This is a connected group of modern-day detective stories about an investigator whose methods are not just quirky or unique, but downright bizarre. However, no one can dispute her record in solving crimes.
Molly Martin is a woman with long, flowing red hair, bright green eyes, and is one of those people who marches to the beat of a different drummer. She lives in a mansion with her assistant, Brian (who she constantly calls Johnny). Martin is a billionaire, so she can afford it. She has a closet full of bags of cheese doodles. The local police detective, Detective Carple, gets a headache whenever she is around.
A man is found dead inside a beautiful old building that has become an apartment house. The body is actually the top and bottom half of two different people, and one of the female residents has, literally, fallen in love with the building.
In the forest, miles from anywhere, five people are found dead, face down in the mud, with their lips and fingers removed. It has to do with some residents of a nearby small town trying much too hard to create the "perfect" town, and a little boy who brings new meaning to the word "creepy."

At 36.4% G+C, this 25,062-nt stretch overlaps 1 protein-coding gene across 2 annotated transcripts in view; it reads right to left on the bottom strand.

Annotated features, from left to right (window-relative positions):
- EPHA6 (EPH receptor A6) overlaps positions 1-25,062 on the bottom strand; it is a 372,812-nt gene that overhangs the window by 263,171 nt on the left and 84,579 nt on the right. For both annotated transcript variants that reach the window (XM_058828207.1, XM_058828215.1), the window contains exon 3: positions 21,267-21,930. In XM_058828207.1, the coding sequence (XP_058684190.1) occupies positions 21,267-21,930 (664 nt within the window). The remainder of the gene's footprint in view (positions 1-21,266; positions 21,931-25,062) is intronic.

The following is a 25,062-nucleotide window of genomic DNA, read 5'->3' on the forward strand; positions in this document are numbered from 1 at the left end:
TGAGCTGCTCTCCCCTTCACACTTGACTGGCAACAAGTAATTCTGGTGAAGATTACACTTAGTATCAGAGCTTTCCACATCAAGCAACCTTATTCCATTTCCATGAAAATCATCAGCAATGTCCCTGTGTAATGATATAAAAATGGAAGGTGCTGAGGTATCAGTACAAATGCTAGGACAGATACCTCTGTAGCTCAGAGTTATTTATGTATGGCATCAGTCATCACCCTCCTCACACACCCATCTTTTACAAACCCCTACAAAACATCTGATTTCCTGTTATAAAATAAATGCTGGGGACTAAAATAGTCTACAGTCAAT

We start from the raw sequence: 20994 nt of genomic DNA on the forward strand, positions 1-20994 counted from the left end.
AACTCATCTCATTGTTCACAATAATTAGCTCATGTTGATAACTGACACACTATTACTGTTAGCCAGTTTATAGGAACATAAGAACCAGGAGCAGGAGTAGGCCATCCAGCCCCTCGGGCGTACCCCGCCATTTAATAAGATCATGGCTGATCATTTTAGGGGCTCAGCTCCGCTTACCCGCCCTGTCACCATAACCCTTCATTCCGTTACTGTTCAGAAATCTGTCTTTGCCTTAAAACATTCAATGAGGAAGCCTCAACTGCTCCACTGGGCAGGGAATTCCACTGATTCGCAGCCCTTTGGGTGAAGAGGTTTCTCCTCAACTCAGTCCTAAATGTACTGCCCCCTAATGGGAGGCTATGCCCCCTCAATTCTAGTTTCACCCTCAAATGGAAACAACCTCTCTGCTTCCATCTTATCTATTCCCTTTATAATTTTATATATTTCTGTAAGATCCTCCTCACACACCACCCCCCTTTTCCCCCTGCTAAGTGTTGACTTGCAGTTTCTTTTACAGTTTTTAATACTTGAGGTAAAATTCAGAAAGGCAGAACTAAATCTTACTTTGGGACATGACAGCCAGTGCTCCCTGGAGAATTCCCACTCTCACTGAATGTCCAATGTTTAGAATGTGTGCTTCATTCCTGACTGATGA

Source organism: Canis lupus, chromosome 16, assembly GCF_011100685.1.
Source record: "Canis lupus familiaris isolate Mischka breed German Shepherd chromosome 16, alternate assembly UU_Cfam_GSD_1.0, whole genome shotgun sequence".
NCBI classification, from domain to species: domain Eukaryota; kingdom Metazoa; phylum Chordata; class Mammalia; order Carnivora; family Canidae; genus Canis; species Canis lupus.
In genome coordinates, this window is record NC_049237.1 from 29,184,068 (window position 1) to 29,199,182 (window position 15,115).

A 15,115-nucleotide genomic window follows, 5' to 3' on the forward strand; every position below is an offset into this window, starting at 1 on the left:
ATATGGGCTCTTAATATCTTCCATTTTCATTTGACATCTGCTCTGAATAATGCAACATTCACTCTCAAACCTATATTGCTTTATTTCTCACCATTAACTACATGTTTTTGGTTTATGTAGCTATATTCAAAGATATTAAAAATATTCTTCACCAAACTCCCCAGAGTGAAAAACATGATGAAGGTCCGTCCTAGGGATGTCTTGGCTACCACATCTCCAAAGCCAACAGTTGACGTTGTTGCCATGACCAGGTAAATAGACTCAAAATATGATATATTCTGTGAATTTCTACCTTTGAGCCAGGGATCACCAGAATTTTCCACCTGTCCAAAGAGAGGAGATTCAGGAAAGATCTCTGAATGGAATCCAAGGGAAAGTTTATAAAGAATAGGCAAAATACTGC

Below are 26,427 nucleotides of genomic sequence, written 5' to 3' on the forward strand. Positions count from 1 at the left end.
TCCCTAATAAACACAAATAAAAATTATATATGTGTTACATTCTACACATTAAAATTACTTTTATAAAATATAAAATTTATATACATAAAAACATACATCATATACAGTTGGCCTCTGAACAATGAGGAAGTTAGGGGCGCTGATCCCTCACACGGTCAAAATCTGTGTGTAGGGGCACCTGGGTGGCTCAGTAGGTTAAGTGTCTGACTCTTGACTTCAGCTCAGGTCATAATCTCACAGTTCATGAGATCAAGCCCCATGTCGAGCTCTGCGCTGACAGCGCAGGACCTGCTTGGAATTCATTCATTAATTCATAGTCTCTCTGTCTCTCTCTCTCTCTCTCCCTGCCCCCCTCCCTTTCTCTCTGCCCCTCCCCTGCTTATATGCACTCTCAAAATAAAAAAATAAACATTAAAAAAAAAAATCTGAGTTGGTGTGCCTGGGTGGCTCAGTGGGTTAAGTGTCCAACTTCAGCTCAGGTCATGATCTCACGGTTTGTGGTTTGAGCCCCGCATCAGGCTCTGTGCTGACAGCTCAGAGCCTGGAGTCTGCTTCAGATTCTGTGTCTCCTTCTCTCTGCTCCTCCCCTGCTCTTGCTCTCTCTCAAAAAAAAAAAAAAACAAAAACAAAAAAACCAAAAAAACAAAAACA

A woman comes to Martin, very concerned about her sister, living at a local mental hospital. The sister has been making great progress in her recovery, frequently calling and writing letters. All of a sudden, there has been nothing from the sister, for several days. Did she run away? Has she been kidnapped? Is she still alive?
The reason for Martin's different view of the world is that the murder of her family put her in a mental hospital. The director, who calls her in on a case involving the disappearance of dead babies, thinks that she was wrong to check herself out of the hospital. All that Brian and Detective Carple can do is to keep her pointed in the right direction when she, mentally, wants to go off in some strange direction. Throughout these stories, Martin gets strange messages and packages (a salted human tongue in a box) from someone who knows all about her past, and is not afraid to exploit it.
This book contains some really good writing, and the mystery parts will keep the reader guessing. I recall few stories about an investigator who is much closer to actual insanity than the average person. This is different, and is very much worth reading.
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